The ADC digital filter has a 3-dB bandwidth of about 1.3 kHz
at the highest output data rate of 4.8 kHz. The RC filter
between the demodulator and the ADC is relatively flat up
to that frequency to minimize the bandwidth required by
the ADC. In systems with lower maximum data rates, the
RC filter corner frequency can be reduced proportionally.
Noise Performance
The output noise of the circuit is a function of the ADC output
data rate. Table 1 shows the effective number of bits in the digitized data vs. the ADC sample rate assuming a 2.5-V full-scale
output voltage. The noise performance is independent of the
LVDT core position.
Table 1. Noise Performance vs. Bandwidth
ADC Data
Rate (SPS)
4800
Output Bandwidth
(Hz)
1300
ENOB
(rms)
13.8
ENOB
(p-p)
11.3
1200
300
75
325
80
20
14.9
15.8
16.2
12.3
13.2
13.5
4
–0.15
Figure 7. Position linearity error vs. LVDT core displacement.
The E Series LVDT used for the circuit evaluation specifies
±0.5% linearity over the ±2.5-mm displacement range. The
circuit performance exceeds the LVDT specifications.
Power Consumption
The circuit consumes a total of 10.2 mW, including 6.6 mW for
driving the LVDT and 3.6 mW for the remainder of the circuit.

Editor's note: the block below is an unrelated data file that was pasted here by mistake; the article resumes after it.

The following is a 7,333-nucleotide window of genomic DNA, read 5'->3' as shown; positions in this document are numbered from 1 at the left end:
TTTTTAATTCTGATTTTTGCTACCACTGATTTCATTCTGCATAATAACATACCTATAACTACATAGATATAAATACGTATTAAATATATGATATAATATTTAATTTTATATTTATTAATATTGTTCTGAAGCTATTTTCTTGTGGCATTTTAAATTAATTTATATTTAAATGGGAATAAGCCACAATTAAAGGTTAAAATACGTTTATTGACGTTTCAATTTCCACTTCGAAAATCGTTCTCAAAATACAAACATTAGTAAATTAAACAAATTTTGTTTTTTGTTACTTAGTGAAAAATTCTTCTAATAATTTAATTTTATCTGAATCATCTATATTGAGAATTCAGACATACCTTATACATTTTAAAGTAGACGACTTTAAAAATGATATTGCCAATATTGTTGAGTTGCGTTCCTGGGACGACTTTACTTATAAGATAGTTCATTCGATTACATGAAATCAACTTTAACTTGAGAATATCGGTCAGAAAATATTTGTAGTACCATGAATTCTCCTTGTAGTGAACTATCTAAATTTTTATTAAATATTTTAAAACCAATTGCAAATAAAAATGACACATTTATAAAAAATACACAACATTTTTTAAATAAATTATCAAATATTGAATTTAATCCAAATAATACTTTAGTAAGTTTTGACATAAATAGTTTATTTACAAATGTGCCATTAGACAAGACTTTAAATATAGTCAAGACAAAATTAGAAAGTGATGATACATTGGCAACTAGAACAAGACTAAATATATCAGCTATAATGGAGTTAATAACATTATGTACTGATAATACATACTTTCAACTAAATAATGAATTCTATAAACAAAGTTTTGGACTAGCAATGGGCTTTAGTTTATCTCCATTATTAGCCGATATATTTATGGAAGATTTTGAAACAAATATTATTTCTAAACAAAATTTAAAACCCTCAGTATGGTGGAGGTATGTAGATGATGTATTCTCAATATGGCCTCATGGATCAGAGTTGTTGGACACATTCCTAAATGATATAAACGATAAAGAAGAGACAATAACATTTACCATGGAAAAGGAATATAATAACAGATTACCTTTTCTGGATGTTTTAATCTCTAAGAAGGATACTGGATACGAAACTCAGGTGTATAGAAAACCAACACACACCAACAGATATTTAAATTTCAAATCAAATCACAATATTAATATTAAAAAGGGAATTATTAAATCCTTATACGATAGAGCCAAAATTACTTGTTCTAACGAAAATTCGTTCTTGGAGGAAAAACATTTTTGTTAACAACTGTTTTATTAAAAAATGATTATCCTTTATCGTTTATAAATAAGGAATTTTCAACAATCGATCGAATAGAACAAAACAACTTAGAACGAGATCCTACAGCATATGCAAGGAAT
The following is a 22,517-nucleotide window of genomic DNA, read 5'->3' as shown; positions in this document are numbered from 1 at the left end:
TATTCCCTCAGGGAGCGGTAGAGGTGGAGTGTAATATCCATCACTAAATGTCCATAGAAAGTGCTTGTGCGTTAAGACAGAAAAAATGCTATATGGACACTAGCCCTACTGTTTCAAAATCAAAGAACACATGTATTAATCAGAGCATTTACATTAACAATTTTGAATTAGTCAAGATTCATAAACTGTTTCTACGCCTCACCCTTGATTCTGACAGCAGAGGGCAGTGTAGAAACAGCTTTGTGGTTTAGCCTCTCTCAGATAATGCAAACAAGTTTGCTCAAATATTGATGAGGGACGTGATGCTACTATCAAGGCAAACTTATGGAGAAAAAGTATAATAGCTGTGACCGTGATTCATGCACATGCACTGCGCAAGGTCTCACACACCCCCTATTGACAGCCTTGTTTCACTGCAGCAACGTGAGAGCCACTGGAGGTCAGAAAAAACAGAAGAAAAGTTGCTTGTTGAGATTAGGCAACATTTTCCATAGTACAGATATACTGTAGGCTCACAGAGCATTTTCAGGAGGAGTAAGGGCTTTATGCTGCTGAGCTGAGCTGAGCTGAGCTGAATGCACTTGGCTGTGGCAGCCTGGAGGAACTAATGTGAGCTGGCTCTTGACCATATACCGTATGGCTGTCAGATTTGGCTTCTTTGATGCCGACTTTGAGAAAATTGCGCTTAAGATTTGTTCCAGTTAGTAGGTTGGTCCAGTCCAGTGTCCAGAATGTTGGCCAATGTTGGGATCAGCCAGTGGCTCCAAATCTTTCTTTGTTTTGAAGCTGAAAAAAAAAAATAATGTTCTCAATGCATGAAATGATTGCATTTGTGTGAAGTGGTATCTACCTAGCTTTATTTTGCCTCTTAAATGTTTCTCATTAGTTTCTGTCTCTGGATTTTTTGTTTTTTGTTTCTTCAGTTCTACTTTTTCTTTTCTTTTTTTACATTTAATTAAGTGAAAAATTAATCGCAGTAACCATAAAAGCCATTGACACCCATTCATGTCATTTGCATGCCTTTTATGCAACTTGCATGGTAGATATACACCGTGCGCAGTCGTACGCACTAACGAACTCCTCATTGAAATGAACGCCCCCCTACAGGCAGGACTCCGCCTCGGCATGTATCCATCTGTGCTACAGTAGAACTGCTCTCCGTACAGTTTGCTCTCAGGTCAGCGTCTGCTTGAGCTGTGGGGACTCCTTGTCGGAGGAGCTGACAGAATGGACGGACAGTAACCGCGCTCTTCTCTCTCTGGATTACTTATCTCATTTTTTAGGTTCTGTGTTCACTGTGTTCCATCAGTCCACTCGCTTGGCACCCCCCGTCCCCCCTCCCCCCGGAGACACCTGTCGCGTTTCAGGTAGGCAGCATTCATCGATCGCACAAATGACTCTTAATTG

The circuit SNR could be improved by increasing the LVDT
excitation signal at the cost of increased power consumption.
Alternatively, the power consumption can be reduced by lowering the LVDT excitation signal and using a low-power, dual
op amp to amplify the LVDT output signal to preserve the
circuit’s SNR.
Conclusion
Many sensor signal conditioning challenges share characteristics that can be addressed with synchronous demodulation.
Systems with excitation frequencies below 1 MHz and
dynamic range requirements in the 80-dB-to-100-dB range
can be addressed with low-cost, low-power analog circuits
requiring minimal digital post processing. Understanding
the operation of the phase-sensitive detector and the likely
noise characteristics at the output of the sensor are key to
determining the system filter requirements.
Analog Dialogue 49-05, May 2015
References
Meade, M.L. Lock-In Amplifiers: Principles and Applications.
Peter Peregrinus Ltd., 1983.
UG-787: Software-Programmable Evaluation Board for the
ADA2200 Synchronous Demodulator.
Precision Modulators/Demodulators.
Sensor Signal Conditioning with Synchronous Demodulation.
UG-702: Evaluation Board for the ADA2200 Synchronous
Demodulator.
Brian Harrington
Brian Harrington [[email protected]] is an applications
engineer with ADI’s Analog Garage division in Cambridge, MA. Brian joined
ADI in 1994 and has worked in a variety of applications roles where he has
supported customers designing in ADSL modem chipsets, high-speed DACS,
MxFEs, and other ICs.
Analog Dialogue 49-05, May 2015